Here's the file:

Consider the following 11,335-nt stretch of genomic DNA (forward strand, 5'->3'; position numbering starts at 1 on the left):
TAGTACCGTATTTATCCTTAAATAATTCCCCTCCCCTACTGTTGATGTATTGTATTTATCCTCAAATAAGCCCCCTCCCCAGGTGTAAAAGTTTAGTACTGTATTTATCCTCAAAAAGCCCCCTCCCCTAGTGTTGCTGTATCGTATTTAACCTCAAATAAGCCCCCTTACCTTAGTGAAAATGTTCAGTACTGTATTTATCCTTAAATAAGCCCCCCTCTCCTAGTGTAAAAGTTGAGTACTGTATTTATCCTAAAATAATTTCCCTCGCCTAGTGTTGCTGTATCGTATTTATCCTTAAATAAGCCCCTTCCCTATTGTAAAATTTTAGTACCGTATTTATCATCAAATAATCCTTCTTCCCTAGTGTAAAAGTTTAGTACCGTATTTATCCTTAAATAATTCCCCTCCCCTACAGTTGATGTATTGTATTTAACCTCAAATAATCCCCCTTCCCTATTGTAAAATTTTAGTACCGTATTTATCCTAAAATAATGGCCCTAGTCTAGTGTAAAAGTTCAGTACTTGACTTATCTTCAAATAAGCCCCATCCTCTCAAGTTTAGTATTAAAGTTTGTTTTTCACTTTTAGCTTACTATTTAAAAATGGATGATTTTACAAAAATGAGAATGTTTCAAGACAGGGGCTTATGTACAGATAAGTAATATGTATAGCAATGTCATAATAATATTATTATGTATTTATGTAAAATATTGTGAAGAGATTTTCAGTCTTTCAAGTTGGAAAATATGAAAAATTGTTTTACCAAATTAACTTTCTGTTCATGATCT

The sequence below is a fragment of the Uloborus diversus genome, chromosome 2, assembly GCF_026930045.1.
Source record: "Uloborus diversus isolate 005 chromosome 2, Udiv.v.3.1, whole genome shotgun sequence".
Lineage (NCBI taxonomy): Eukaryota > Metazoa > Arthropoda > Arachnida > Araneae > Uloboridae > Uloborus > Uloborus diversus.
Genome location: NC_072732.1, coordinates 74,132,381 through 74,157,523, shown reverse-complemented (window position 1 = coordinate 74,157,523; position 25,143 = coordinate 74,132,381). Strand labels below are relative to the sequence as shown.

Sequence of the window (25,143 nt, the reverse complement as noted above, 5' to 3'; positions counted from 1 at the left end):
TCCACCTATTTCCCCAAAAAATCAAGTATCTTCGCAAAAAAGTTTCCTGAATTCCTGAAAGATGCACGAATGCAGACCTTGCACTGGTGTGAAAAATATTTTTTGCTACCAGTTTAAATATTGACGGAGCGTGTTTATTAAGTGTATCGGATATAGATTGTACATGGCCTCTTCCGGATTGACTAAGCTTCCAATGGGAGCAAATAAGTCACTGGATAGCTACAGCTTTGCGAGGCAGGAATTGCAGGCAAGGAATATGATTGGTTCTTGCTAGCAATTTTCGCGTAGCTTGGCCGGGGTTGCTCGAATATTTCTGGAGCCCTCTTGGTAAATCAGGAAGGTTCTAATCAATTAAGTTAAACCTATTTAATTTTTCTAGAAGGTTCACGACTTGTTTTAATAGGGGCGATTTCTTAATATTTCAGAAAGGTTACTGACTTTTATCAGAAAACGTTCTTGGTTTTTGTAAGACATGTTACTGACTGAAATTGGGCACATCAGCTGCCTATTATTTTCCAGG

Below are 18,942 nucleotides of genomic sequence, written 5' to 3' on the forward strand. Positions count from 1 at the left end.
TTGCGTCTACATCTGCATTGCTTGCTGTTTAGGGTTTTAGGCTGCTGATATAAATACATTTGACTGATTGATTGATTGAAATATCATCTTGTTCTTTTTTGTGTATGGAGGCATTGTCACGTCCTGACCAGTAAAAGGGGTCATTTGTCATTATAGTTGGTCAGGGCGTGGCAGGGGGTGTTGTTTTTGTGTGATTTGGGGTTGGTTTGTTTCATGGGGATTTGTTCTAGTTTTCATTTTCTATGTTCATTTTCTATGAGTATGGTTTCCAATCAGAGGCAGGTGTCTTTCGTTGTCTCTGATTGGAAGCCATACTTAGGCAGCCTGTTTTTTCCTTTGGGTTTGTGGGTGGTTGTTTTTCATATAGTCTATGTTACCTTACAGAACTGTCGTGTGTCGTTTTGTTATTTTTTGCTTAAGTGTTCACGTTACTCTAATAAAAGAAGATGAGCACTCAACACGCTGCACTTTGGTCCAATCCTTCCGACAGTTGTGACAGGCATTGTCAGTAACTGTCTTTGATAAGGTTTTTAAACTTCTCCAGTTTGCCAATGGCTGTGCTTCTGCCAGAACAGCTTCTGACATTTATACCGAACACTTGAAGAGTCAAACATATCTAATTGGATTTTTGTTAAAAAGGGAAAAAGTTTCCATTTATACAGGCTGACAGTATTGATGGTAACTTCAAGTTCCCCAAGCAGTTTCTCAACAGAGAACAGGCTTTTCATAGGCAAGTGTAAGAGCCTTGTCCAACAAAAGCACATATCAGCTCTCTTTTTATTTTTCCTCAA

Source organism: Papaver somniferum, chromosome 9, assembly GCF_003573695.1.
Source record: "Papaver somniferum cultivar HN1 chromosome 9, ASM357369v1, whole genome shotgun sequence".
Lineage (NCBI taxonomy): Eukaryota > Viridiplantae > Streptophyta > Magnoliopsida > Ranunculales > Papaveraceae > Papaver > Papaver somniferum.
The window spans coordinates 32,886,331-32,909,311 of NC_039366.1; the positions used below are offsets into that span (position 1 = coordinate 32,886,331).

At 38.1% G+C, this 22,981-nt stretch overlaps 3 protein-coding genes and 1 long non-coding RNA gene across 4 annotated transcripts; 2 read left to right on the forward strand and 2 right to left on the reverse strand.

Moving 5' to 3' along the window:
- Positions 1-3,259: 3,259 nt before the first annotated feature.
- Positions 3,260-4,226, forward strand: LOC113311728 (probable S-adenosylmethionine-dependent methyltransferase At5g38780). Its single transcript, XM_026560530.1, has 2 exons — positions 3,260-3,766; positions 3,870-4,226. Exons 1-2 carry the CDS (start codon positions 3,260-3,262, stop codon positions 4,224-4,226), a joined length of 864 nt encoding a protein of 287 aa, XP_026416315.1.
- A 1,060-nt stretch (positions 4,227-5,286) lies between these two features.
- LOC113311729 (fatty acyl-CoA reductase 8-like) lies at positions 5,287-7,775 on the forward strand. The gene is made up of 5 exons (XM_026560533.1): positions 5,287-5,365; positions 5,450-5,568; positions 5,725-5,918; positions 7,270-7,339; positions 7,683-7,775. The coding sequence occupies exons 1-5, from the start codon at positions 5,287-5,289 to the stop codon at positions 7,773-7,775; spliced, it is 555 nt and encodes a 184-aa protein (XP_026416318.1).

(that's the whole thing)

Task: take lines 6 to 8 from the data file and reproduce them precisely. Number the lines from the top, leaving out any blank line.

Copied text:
Genome location: NC_072732.1, coordinates 74,132,381 through 74,157,523, shown reverse-complemented (window position 1 = coordinate 74,157,523; position 25,143 = coordinate 74,132,381). Strand labels below are relative to the sequence as shown.

Sequence of the window (25,143 nt, the reverse complement as noted above, 5' to 3'; positions counted from 1 at the left end):
TCCACCTATTTCCCCAAAAAATCAAGTATCTTCGCAAAAAAGTTTCCTGAATTCCTGAAAGATGCACGAATGCAGACCTTGCACTGGTGTGAAAAATATTTTTTGCTACCAGTTTAAATATTGACGGAGCGTGTTTATTAAGTGTATCGGATATAGATTGTACATGGCCTCTTCCGGATTGACTAAGCTTCCAATGGGAGCAAATAAGTCACTGGATAGCTACAGCTTTGCGAGGCAGGAATTGCAGGCAAGGAATATGATTGGTTCTTGCTAGCAATTTTCGCGTAGCTTGGCCGGGGTTGCTCGAATATTTCTGGAGCCCTCTTGGTAAATCAGGAAGGTTCTAATCAATTAAGTTAAACCTATTTAATTTTTCTAGAAGGTTCACGACTTGTTTTAATAGGGGCGATTTCTTAATATTTCAGAAAGGTTACTGACTTTTATCAGAAAACGTTCTTGGTTTTTGTAAGACATGTTACTGACTGAAATTGGGCACATCAGCTGCCTATTATTTTCCAGG